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  • thoughtsfromflorida

    As completely surprised as I am to say this: I agree with the FOX News commentator.

  • Tim Raynor

    Do these elected officials really not have anything better to do? If passed, it will most likely wind up in the Supreme Court for battle, the states will lose because it violates the Establishment Clause and will ultimately cost tax payers even more in court loses. So, yes, by all means, find something to legislate that actually does help people’s lives instead of this nonsense.

  • Having lived in Nashville, Tennessee, I know it to be one of the most “Christian Friendly” places on earth. The monthly newsletter for my apartment community quoted Bible verses, and nobody complained. Church life is interwoven into public life more-so than any other place I have lived. It’s almost a societal taboo to not attend a church if you live in Nashville.

    That being said… I am shocked to read that 81% of the people polled by The Tennessean Newspaper were opposed to naming the Bible as the “State Book”. I wonder how biased that poll was… where it was taken… what the target demographic was. Those results: 81% opposed, do not seem possible in a state where probably close to 80% of the population claim “Christianity” as their religious affiliation.

    • BravesFan

      The Tennessean is apparently a liberal rag. I was shocked by what I read there when Amendment 1 was being debated.

  • dark477

    There’s no way that this will hold up if challenged.

  • Spoob

    Why do people continually try to blur the lines between church and state, and in this case, why so blatantly?

    • The Last Trump

      Not a fan of the Bible, “Christian”?
      Ahhh yes, I believe we have already well established that, haven’t we.
      Always great to see you “defending” the Word, you Charlatan, you!
      (Still not fooling anybody Spoobs!;)

      • Spoob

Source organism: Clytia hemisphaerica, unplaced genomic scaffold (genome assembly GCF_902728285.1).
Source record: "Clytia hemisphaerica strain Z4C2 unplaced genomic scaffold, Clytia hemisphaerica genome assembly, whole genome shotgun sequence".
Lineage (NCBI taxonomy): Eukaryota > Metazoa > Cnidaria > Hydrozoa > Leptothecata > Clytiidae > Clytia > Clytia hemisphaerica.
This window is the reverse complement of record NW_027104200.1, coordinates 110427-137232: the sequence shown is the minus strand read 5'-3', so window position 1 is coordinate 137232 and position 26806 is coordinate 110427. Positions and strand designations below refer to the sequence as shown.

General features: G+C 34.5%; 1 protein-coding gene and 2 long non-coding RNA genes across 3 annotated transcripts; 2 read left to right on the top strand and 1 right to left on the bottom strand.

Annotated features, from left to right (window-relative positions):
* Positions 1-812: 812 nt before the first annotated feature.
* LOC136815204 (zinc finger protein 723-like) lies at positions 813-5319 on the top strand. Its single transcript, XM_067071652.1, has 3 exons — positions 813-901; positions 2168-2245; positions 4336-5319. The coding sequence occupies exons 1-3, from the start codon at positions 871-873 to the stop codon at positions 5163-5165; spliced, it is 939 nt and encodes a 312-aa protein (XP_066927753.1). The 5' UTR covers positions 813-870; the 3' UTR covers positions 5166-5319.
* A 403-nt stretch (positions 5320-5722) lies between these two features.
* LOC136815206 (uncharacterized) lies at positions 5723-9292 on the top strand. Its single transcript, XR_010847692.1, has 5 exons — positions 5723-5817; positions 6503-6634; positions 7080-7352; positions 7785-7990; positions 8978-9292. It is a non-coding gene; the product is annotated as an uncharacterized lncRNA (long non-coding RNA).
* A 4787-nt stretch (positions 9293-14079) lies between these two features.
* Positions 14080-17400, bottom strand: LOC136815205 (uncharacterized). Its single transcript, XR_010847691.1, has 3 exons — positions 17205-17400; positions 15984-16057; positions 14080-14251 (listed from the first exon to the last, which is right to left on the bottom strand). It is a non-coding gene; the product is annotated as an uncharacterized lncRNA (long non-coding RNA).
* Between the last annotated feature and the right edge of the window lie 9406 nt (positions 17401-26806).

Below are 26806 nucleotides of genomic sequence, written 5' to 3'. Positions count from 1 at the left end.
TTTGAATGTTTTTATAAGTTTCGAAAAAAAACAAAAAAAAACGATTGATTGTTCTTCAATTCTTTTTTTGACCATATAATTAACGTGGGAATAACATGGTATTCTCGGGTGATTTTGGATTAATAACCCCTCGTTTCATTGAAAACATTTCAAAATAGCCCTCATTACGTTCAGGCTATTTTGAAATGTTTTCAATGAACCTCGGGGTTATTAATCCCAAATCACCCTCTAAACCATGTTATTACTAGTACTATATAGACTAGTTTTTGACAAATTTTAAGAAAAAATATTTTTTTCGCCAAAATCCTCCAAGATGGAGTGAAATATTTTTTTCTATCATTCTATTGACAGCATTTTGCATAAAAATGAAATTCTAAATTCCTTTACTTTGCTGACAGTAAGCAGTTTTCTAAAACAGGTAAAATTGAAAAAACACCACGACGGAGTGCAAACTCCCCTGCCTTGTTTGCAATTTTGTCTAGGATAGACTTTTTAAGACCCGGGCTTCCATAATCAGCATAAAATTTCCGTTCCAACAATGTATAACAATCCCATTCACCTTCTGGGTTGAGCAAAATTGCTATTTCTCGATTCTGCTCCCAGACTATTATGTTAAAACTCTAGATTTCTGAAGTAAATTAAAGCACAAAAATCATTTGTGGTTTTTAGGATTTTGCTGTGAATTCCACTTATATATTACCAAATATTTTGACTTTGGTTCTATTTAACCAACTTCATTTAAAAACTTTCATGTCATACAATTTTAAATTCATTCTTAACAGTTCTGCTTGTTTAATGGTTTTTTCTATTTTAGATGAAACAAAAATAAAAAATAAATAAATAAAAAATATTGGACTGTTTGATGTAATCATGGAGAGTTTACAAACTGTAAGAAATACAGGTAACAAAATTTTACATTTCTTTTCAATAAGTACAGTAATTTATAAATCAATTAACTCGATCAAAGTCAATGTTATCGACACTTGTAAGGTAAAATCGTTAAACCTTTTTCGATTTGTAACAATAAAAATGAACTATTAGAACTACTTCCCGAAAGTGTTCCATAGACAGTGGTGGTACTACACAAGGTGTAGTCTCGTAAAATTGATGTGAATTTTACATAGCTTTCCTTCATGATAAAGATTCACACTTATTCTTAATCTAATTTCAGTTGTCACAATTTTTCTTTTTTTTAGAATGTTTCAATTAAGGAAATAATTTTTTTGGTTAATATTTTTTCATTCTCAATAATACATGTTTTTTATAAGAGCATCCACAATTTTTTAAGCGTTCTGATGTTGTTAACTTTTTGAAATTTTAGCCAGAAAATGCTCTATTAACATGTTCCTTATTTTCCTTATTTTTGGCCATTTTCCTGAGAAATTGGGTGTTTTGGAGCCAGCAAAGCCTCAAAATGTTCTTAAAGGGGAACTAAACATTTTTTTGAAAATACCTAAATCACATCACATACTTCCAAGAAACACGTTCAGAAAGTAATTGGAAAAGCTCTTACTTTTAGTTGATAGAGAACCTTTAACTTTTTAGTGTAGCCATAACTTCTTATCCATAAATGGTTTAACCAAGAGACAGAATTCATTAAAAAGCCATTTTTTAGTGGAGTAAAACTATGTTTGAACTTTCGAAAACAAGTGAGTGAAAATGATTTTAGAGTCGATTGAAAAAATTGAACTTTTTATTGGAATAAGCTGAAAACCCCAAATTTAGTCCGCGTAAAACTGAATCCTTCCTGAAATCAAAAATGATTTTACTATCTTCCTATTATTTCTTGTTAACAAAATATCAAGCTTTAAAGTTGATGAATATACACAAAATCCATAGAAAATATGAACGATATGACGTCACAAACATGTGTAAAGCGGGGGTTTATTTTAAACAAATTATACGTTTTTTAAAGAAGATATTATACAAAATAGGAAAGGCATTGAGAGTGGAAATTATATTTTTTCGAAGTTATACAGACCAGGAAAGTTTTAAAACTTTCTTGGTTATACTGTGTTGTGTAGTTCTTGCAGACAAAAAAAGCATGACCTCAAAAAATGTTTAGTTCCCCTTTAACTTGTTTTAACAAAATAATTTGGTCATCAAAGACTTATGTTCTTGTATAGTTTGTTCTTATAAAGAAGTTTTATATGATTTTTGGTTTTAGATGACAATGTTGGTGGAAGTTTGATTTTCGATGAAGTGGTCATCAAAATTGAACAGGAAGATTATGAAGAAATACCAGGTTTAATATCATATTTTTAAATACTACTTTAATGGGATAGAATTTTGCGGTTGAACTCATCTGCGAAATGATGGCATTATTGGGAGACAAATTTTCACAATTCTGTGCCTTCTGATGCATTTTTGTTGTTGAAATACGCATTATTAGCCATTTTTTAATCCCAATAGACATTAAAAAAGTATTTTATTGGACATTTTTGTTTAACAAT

Still spokesman for your nonexistent fan base, Trumpy?
        The Bible is misunderstood and abused by fundamentalists like you, Trumps. All anyone needs to do to know that is read your hate posts. You are so much fun!

  • Davy Crockett

    LOVE IT!!! Bring it in!

  • KG

    I wasn’t asked. My vote, for what it’s worth; yes, make the Bible the state book.
    And FYI, God wrote every word in the Bible through several men over many years.
    The United States of America was founded on the principles of the Bible.
    WE are, and always will be a Christian nation. Nothing will change that,
    not even the present administrative team who are inhabiting OUR White House.
    God bless America!

    • dark477

      you can’t make any religious text a state book it violates the Establishment Clause of the Constitution

    • lynn

      I agree. Make the Bible the state book.

  • The Last Trump

    Don’t be so scared Atheists! It’s just a simple book, remember?
    Or is it…. 🙂

    • Spoob

      You don’t have to be an atheist to oppose this, Trumpy, you just have to have a brain in your head. When religious bigots who think the Bible is straightforward with no INTERPRETATION necessary and start to try to rule other people’s lives, I think we will have huge problems.

    • dark477

      fear has nothing to do with it. it’s just unconstitutional.

    • Paul Hiett

      I’d love to see your reaction if someone tried to make the Koran the state book. I’m willing to bet you wouldn’t be so accepting…

  • christina

    About time someone recognize we need God in control of our state and our country if we put God first as a nation maybe He will forgive us of our weakness